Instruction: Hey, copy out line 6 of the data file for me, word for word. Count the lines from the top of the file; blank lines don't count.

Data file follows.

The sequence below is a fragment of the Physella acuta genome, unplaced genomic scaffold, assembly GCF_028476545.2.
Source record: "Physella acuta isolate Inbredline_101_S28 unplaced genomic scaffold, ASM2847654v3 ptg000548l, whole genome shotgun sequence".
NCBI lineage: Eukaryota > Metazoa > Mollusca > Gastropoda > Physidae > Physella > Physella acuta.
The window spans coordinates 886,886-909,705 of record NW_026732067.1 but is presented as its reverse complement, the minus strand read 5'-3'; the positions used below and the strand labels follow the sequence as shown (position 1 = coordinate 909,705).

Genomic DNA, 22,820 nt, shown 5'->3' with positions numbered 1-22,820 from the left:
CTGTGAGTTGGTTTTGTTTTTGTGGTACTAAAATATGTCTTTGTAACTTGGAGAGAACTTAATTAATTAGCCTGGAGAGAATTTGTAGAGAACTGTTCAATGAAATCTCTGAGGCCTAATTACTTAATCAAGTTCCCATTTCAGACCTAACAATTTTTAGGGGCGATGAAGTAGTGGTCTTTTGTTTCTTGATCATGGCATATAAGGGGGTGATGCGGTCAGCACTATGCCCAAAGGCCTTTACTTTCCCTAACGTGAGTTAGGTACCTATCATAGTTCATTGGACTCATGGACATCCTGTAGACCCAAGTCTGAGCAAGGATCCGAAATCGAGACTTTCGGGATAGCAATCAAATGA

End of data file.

CTGTGAGTTGGTTTTGTTTTTGTGGTACTAAAATATGTCTTTGTAACTTGGAGAGAACTTAATTAATTAGCCTGGAGAGAATTTGTAGAGAACTGTTCAATGAAATCTCTGAGGCCTAATTACTTAATCAAGTTCCCATTTCAGACCTAACAATTTTTAGGGGCGATGAAGTAGTGGTCTTTTGTTTCTTGATCATGGCATATAAGGGGGTGATGCGGTCAGCACTATGCCCAAAGGCCTTTACTTTCCCTAACGTGAGTTAGGTACCTATCATAGTTCATTGGACTCATGGACATCCTGTAGACCCAAGTCTGAGCAAGGATCCGAAATCGAGACTTTCGGGATAGCAATCAAATGA